Leaning About Ransomware: Digital Extortion

It is estimated that more than 1 billion dollars will be paid out annually in ransomware attacks. The average cost for businesses to recover from such attacks is around 84 thousand dollars! Those are big numbers and from a criminal’s perspective, this is an enticing business to get into. In case you’re not already familiar with ransomware - continue reading. Hopefully, your first introduction to ransomware won’t be after all of your data is encrypted.

What is this ransomware thing?

BLUF: Ransomware is bad and very expensive. Ransomware is a form of malicious software (malware) that encrypts all of your data after gaining access to your systems. The attacker will then hold this data for ransom until a specified amount of money is paid. Paying the ransom does not always guarantee you will get your data back. In fact, many criminals will turn around and sell your data for profit - regardless if you paid the ransom or not. Or, the attacker may demand more money until you refuse to pay.

How does this happen?

BLUF: Phishing emails = catching a virus.

Imagine - you are sifting through email when you come across this headline, “Cat plays the ukulele”. You think to yourself - heck yeah, I have to open that email! So you click on the malicious attachment - what happens next is totally not a cat playing the ukulele! The common flow of events is as follows:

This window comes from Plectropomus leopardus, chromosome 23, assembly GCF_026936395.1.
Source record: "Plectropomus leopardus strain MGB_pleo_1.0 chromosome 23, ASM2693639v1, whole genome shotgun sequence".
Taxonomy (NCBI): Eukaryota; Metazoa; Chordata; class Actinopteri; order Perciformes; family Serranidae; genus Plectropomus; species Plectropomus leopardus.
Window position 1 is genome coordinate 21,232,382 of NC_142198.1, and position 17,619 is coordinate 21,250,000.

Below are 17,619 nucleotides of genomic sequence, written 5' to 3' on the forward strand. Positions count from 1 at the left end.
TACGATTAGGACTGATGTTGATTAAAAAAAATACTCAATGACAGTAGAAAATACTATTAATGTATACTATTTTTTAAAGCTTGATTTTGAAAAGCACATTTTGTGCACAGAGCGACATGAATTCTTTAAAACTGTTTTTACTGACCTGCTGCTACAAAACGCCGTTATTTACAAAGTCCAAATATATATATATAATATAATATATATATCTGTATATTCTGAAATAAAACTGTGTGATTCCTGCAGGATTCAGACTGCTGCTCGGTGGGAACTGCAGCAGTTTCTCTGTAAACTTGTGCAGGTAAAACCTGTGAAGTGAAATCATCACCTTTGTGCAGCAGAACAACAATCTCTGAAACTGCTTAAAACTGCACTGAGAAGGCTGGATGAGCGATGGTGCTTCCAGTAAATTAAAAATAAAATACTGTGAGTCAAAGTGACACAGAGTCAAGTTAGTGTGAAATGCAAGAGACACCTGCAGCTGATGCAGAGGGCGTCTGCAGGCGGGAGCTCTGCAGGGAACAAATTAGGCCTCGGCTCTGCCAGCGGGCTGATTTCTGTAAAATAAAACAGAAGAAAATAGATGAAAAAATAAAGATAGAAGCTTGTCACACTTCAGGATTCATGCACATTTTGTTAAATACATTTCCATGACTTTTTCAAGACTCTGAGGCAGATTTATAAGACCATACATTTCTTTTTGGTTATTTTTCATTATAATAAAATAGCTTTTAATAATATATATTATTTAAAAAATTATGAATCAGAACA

Your system is infected by a phishing email, malicious attachment, or infected download.

The ransomware then encrypts all of your data - thus, locking you out of your computers, blocking your network access, and making your files unrecoverable.

Lastly, the attackers demand payment to decrypt your system. They will often threaten to destroy the decryption key or release your data if not paid.

From an attacker’s perspective, this is a very simple and lucrative business model. Step one: send malicious cat pictures. Step two: encrypt data. Step 3: profit.

Okay, so only other people get ransomware, right?

Nope - You and pretty much anyone who uses an Internet-connected device are at risk of ransomware. In my next article, I will detail some strategies for avoiding this pesky problem. Stay tuned!